Resistance Test Project

Sorry it’s taken so long to update–I’ve just been working a lot with spreadsheets and didn’t want to update until I had something interesting: the results. I’ve been working on this project for the better part of 4 weeks while also helping to develop our system for dosing guides. When Dr. Lowenthal approached us with this project, it took us a while to fully grasp it, so please bear with me as I try to explain it now.

Background: HIV+ patients on HAART (highly active antiretroviral therapy) are given their ARVs (antiretrovirals) in what are called lines, or regimens. All pts start with 1st line (usually AZT, 3TC, NVP) and move to 2nd line when and if they fail first line (DDI and d4T is a common 2nd line combination). 3rd line is also available for patients who fail 2nd line. Drug failure can occur for several reasons, but the primary reason for our patients is poor adherence. Most ARVs are taken every 12 hours to ensure a steady level of the drug in the blood; when a patient does not take his drug every 12 hours, the levels in his blood will drop. This is a major problem given HIV’s ability to generate spontaneous mutations. If a mutation is created that is resistant to the drug that is being improperly taken, major problems can occur. If the patient misses a dose, the mutation can occur, but if the drug is taken again regularly, the virus with the mutation will not be able to reproduce effectively. However, if the doses are on and off, the resistance mutation will be able to build while blood levels of the drug are low and then be able to be resistant to higher levels of the drug.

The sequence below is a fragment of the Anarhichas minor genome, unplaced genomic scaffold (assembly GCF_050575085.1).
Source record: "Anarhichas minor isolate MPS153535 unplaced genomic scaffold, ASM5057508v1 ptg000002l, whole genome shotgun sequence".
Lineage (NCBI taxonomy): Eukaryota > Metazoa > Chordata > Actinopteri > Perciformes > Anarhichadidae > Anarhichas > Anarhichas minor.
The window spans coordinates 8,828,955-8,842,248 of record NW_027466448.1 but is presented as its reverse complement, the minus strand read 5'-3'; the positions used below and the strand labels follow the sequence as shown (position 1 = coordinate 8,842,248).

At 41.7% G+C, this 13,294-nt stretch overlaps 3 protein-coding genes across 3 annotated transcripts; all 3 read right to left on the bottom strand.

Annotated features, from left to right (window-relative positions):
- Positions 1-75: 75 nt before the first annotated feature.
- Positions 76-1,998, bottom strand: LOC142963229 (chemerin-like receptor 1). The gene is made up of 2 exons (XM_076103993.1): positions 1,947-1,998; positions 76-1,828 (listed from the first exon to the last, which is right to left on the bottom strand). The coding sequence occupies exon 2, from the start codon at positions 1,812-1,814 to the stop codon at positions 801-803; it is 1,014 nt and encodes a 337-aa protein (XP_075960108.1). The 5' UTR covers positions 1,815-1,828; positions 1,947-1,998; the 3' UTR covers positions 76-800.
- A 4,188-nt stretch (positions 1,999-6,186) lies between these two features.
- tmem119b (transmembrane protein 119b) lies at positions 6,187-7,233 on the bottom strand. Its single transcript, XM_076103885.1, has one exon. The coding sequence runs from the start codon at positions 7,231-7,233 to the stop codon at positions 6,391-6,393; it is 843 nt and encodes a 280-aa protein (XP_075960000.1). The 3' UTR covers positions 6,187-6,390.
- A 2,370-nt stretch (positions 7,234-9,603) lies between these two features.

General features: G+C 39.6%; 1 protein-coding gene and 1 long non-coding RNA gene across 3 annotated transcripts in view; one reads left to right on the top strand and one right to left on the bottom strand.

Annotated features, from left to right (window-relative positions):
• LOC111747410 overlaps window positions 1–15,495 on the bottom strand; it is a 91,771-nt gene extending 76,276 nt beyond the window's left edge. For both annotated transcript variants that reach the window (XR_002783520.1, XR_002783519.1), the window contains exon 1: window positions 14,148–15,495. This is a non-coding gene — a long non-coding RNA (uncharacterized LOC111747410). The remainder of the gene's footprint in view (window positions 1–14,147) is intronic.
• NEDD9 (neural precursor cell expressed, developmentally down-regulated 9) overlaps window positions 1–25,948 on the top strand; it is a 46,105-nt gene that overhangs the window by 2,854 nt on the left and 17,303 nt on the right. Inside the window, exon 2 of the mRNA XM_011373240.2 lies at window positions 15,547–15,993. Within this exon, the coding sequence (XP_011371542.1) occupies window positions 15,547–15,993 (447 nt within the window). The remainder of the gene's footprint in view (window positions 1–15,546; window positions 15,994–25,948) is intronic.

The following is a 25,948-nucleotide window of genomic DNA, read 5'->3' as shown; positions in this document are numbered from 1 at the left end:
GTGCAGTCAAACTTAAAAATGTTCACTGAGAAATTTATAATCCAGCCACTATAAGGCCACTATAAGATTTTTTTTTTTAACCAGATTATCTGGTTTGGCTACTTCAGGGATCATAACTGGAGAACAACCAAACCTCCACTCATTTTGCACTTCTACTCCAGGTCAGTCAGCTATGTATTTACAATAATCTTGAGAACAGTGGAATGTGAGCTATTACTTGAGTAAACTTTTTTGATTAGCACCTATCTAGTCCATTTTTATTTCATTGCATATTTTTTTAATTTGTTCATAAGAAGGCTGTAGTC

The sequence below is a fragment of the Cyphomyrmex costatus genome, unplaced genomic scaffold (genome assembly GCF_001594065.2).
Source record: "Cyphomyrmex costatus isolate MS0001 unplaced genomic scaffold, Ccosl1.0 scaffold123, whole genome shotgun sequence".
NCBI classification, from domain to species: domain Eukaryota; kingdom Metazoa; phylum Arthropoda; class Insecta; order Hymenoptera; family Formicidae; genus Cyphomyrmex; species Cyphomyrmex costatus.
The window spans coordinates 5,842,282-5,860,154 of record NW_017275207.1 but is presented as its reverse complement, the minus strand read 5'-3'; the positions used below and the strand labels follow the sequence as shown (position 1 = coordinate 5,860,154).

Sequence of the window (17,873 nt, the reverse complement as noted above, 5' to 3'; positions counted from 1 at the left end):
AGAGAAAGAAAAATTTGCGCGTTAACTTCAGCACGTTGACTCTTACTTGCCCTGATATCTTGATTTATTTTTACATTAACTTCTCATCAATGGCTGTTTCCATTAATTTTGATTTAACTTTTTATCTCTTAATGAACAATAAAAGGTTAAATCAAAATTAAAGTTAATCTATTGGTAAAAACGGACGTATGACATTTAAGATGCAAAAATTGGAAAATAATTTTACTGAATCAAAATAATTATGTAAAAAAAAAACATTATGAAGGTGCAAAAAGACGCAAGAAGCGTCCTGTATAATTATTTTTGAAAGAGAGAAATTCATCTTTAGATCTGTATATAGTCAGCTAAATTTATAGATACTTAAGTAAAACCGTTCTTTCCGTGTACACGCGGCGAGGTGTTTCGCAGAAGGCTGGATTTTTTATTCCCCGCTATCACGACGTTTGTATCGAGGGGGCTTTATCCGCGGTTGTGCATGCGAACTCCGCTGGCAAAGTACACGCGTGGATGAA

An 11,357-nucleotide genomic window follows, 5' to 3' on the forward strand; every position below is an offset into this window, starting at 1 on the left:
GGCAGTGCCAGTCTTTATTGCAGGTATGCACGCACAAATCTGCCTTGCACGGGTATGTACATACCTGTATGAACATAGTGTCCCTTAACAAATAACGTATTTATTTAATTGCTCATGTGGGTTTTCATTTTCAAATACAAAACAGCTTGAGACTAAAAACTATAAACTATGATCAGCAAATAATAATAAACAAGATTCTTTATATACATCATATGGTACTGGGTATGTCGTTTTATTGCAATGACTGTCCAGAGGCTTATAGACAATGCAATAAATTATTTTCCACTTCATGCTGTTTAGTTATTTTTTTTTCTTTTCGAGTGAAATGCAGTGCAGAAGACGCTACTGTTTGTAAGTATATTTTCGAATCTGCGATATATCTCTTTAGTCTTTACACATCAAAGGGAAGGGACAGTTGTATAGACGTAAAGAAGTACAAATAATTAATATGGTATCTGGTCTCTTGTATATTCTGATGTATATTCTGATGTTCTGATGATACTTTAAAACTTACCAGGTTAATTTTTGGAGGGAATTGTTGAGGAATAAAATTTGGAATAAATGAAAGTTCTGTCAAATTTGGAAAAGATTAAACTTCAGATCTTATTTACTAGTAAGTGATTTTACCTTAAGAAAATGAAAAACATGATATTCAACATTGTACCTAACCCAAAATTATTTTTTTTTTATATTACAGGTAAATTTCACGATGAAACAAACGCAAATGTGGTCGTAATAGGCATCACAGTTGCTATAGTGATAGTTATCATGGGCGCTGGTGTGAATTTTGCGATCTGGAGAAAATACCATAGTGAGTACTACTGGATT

Drug resistance can be seen in pts when their adherence improves to a sufficient level but the drugs are having no effect (viral load not being suppressed). Once this occurs, when the ARVs are no longer effective and the viral load is rebounding (no longer suppressed), most pts are moved to 2nd line therapy. However, several pts in the clinic were fortunate enough to have a resistance test done, which is very expensive but often very helpful in determining care. The resistance test requires a blood draw, and the virus in the blood is analyzed for certain mutations. Researchers have found which mutations cause resistance to certain drugs, so doctors are able to know which ARVs the patient is resistant to before prescribing 2nd-line drugs. However, it is not feasible for every pt to have a resistance test, given the cost.

Question 1: Our role in this was to look at the records of every patient in the clinic who had gotten a resistance test and to see what the typical mutations were for 1st line regimens so that we could determine the best drugs for 2nd-line therapy. Currently, patients who fail on 1st-line therapy with AZT are automatically given d4T for 2nd-line therapy, because it is assumed that resistance to AZT will be greater. However, Dr. Lowenthal was fairly certain of and wanted to show that both AZT and d4T would be acceptable 2nd-line therapies, as this would give doctors the ability to prescribe either one based on factors of the individual pt, such as side effects.